Brunello di Montalcino: The Throwback Vintage
BY ERIC GUIDO | FEBRUARY 01, 2024
Montalcino’s climate and wines have greatly changed over the last 20
years, and that change accelerates with every passing vintage. The idea of
having a cool and extended growing season is slowly disappearing into the pages
of history, as even the top years of the last decade would be considered warm
by the standards of the past. Today, the quality of a vintage is less about the
overall climate and more about how the individual sub-regions find balance and
deal with the warm and dry conditions that are now the norm. However, 2013 is the
year in recent memory that we can still look back on and undoubtedly consider a
throwback or even classic.
At Castelnuovo dell'Abate, looking out toward the Orcia Valley from Poggio di Sotto.
Interestingly, from a seasonal weather standpoint, 2013 draws comparisons
to years that didn’t yield such classic wines, such as 2005 and 2008. That is
partially due to a combination of precipitation and cool conditions that all
three seasons exhibited. Yet, as each year shows its strengths and weaknesses,
2013 resulted in beautifully balanced wines due to warm and sunny weather at
the end of the season, propelling the berries to ideal ripeness. Rain threatened
many producers at the end of September, but most were able to avoid any issues
through properly timed harvests. Two thousand thirteen was a successful year
throughout the entire region, which seldom occurs in modern-day vintages. From
northeast to northwest and southeast to southwest, collectors will more success
stories than failures. Numerous wines show wonderful transparency of terroir.
The tragedies that did occur had more to do with farming and timing than
location because some producers chose to pick prior to the forecasted rains in
late September and failed to achieve phenolic ripeness.
As great vintages go, we look to 2004, 2006, 2010, 2016 and now
2019 as some of the best years of the last two decades, as each displays
balanced wines that blend power and richness. What 2013 has that most of them
lack is a combination of finesse, zesty acidity and tenacity, coupled with the
structural girth to propel them to the age of 20 or beyond. Upon release, 2013
could have been considered an early-drinking vintage or “restaurant vintage”
because the wines displayed such charm and mouthwatering qualities right out of
the gate. Yet, even in their youth, the 2013s would sneak up on the taster,
slowly building with structural tension and concentration, simply begging for a
chance to blossom properly. When compared to the sun-kissed 2011s and 2012s,
two years that truly are “restaurant vintages,” the contrasts are pretty obvious.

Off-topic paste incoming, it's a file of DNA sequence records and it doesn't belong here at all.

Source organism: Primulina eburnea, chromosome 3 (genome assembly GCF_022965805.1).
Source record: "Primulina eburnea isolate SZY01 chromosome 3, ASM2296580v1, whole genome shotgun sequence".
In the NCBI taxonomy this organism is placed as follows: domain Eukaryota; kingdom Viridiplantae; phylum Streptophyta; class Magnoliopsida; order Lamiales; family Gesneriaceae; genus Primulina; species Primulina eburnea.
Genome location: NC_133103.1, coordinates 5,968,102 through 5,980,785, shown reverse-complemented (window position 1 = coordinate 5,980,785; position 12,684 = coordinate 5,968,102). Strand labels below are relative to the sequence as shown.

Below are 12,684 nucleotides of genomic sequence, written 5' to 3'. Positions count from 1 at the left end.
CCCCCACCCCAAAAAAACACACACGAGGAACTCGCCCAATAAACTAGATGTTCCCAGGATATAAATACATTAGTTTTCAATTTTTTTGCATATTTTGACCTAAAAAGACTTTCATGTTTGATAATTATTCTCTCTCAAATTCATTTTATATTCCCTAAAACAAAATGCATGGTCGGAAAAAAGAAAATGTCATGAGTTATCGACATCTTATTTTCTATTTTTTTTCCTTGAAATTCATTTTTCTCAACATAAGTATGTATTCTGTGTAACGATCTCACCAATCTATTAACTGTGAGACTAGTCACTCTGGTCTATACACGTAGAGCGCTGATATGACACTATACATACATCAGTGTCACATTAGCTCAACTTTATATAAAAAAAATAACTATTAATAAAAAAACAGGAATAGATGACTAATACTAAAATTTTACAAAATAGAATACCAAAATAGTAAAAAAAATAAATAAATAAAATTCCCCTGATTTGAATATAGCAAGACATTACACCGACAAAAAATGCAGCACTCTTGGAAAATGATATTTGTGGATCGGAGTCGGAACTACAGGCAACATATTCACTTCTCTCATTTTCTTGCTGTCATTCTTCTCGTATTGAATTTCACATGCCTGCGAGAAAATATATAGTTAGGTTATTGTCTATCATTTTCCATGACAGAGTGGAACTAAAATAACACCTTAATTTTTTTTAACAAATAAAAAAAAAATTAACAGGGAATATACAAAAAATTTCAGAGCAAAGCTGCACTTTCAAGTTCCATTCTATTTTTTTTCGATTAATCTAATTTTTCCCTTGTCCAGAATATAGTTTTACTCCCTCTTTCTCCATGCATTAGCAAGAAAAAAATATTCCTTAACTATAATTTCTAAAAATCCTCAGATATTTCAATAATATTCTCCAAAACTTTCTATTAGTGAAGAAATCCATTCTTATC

Today, the 2013s have hit a pleasant stride in their evolution,
where some are just on the cusp of early maturity, and others are demonstrating
the balance, depth and complexity to continue evolving for another ten years or
more. Most of the wines I tasted for this report are still in an adolescent
stage—all elbows and knees and full of angst—yet some are beginning to reveal their
inner beauty. As Sangiovese ages, it softens, seeming to gain in both volume
and weight, providing a perfect juxtaposition to the wines’ zesty acidity and
often saline character. This is also one of the last years in the past decade
where the majority of the wines finished in the 13.5-14% alcohol range, as
opposed to the new normal of 14.5-15%, making them a total pleasure, wibalance
that keeps bottles emptying at an accelerated pace. Savvy consumers can still
find them in the market, and likely at reasonable prices.
The new normal is veraison, pictured in mid-July 2023.
Readers will also find several Rossos in this report that have matured
gracefully and are a testament to the quality many producers now choose to strive
for within the category. This is a perfect example of how beneficial it is to
consider cellaring Rossos or buying them in larger quantities to follow as they
evolve over time. I expect years such as 2016 and 2019 will bear similar
results. Baricci, Le Potazzine and Pian dell'Orino make Rossos of particular
The 2013 Growing Season
While the results are quite spectacular, the journey to achieve that
level was far from easy. The 2013 vintage began with a cold winter and a rainy
spring, leading to uneven flowering that reduced yields by up to 30%. Late
spring into summer remained cool, yet there was an increase in temperatures and
sunny skies from mid-August into September, allowing the vines to catch up and
ripen the berries. However, with rain in the forecast for late September, some
growers chose to harvest early, resulting in grapes that had not achieved
physiological ripeness. Cool, breezy conditions followed, and sunny weather resulted
in perfectly ripe fruit and a mid-October harvest. Most producers, on average,
harvested as much as two to three weeks later than in recent years.
The 2013s are blessed with soaring aromatics and elevated
acidities thanks to large diurnal shifts. For me, 2013 lags slightly behind
2010, 2016 and 2019, simply from the standpoint of overall balance, but the
wines are cool-toned and possess a charm and seductive, sultry character that
cannot be denied. Expect the best of them to make it to their twentieth
I tasted the wines for this report through a combination of
producer visits and in our New York office in the latter part of 2023. Many of
the wines came directly from producers’ libraries, yet quite a few were sourced
from my own cellar and those of fellow collectors. It’s important to keep in
mind that the fifty-plus notes in this report are just a snapshot of the wines
from 2013, yet the wines were specifically chosen in many cases for the
potential they showed upon release.
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